"Individuality is a threat to the collective." How true that is. This really hit home because like many of us who were different, I got made fun of. Because I was different from the other girls and liked video games instead of checking out boys I was ostracized. It really does start in primary school.

Thank you for writing this so eloquently! <3

Nashe^ said...

Aww. It's true that children act on instinct and nobody can really fault them for it..but parents should do more to teach their kids to be more accepting!

Rml said...

Hey girls, thanks for the comments! I'm glad to see others can relate and understand what I'm saying! And I totally agree with your comments.

@sssdawna: thanks! I'll post my answers soon!

RicAdeMus said...

This is a beautiful, thoughtful post. How sad that the collective seeks to destroy things that give others joy.

It's a multi-front war. We have to teach our kids it's okay for them to be different; to be strong when the ignorant taunt them; and that they need to allow others to be different too--for too many people things are okay for me, but not for thee (the old golden rule).

"And that is why being good demands strength" of which you have an abundance--I may need to borrow some. You're kinder than I am, but I knew that already!

PS - I'm glad to see the Star Wars girls sticking together.

PSS - What do we say to the kid who asks, "You say it's okay to be different, so why do I need to have the same morals/ethics as you?" LOL, jk, it's good to be different, but it's never okay to mistreat others.

RicAdeMus said...

Now I feel bad about forcing a kid to eat a mushroom. Hopefully when you hear the story you'll be on my side--I think he had it coming.

Rml said...

Oh God Rick, I just hope it wasn't hallucinogenic... =P

Rml said...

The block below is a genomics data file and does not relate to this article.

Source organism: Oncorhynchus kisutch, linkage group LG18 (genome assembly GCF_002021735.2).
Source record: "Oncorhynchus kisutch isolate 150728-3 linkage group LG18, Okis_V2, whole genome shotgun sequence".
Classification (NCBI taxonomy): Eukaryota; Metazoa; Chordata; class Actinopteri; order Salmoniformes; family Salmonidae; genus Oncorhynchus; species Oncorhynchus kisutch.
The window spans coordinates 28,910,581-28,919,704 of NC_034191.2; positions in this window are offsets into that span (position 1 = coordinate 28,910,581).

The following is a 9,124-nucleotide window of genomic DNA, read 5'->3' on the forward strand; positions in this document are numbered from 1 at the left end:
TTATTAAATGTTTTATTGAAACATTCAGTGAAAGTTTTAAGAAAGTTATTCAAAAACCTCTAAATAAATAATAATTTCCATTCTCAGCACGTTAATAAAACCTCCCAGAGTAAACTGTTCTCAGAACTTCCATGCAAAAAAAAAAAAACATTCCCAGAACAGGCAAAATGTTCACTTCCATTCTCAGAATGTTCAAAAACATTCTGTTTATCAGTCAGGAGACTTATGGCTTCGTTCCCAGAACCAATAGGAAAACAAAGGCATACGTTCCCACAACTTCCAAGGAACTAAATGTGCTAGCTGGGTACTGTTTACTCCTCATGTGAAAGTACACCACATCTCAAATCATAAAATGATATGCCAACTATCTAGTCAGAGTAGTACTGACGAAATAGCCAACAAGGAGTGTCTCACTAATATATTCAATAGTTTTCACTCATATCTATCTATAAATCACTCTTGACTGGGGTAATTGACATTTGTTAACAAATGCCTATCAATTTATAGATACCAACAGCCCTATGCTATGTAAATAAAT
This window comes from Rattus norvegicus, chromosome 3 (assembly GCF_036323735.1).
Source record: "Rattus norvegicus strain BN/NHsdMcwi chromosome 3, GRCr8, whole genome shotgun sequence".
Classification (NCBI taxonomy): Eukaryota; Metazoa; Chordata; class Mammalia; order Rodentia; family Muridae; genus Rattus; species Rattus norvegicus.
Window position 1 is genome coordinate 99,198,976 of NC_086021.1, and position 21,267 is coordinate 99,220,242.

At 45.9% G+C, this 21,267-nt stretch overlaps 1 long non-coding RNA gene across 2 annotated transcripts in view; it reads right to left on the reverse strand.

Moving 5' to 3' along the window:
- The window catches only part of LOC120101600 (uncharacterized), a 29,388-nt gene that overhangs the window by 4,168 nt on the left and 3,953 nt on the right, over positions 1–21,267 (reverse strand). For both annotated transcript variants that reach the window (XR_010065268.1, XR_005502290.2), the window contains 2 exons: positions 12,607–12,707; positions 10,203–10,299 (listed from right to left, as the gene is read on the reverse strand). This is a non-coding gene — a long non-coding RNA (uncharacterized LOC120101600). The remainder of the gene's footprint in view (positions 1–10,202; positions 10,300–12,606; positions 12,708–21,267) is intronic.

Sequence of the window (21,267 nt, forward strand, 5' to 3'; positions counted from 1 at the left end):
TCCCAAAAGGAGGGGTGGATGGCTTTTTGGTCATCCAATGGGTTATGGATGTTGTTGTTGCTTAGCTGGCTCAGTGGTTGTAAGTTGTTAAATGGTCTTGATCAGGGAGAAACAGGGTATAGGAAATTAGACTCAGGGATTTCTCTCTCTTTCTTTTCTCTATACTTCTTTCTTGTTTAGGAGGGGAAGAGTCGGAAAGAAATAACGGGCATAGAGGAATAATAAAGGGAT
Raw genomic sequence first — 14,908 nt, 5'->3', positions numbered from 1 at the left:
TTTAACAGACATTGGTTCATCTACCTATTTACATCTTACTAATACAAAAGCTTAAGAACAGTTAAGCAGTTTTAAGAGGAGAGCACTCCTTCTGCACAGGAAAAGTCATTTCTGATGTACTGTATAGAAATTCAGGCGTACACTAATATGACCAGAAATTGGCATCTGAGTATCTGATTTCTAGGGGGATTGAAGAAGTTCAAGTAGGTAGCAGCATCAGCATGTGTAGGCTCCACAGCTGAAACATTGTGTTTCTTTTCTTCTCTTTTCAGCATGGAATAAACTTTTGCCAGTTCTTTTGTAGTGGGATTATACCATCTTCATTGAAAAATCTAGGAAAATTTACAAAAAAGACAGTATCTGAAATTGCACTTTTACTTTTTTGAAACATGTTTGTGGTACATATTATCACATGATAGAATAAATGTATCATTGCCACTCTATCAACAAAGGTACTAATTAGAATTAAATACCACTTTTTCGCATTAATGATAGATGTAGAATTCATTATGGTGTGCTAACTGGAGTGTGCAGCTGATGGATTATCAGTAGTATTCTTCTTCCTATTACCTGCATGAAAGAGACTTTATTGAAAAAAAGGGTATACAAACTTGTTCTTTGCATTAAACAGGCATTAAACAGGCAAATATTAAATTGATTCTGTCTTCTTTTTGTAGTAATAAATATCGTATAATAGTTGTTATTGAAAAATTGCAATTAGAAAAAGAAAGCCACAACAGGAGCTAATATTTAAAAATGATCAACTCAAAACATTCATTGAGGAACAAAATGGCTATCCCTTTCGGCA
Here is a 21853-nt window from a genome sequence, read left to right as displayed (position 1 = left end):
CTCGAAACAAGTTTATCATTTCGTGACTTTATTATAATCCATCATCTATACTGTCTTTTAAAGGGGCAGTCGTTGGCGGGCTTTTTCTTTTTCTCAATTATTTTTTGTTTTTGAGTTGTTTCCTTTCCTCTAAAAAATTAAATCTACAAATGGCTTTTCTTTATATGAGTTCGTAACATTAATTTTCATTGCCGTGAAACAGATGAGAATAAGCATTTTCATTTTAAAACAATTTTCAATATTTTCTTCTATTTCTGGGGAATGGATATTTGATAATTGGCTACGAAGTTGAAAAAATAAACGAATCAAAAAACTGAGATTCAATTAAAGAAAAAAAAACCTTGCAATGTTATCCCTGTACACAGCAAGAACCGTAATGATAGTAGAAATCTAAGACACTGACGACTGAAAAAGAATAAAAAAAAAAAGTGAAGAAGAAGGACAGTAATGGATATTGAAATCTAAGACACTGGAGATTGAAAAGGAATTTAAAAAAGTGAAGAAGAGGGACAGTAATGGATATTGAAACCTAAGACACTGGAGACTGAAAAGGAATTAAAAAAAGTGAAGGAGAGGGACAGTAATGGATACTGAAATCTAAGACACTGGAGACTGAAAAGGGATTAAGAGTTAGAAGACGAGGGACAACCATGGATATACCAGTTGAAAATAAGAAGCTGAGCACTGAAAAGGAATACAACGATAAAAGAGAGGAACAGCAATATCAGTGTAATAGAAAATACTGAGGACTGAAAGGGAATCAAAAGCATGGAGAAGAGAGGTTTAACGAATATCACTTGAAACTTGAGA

And btw: you always flatter me more than I deserve with your compliments! =)

beanizer_05 said... hit me well..what can i say? i feel guilty of doubting the sexuality of my monster nephew (you know who) for playing with kitchen toys, selling toy veggies, pushing a pink baby stroller and crying over the "bratz" dolls. But at least i didn't bully him--coz i'm too scared of his sacred punch!!

but yeah, i do agree with your insights ma'am! It's just that some intelligent morons don't know beautiful angles in others' uniqueness..they only see complexities and so rejection is the only acceptable answer.

nice post:)

RicAdeMus said...

Honestly, I tend to be too conservative and reserved. =)

Rml said...

@beanie: thanks! =)

@Ric: phew!

RicAdeMus said...

Sad thought: I think we can only be hurt by people we care about and as innoccent children we have big hearts that are easy to break.

Does the process of learning not to care what other people think also involve closing off part of our hearts?

If it does, I hope as we grow and learn we're able to find that middle ground in which we care, but can also cope.

While I'm here I want to thank you for something. Your friendship has truly enriched my life and I'm very thankful. But don't go feeling touched or anything like that! It's Thanksgiving Day in the US tomorrow and we're all programmed to be reflective and thankful this week--it's a terrible thing. Thank goodness the holiday season is just once a year!!! ;P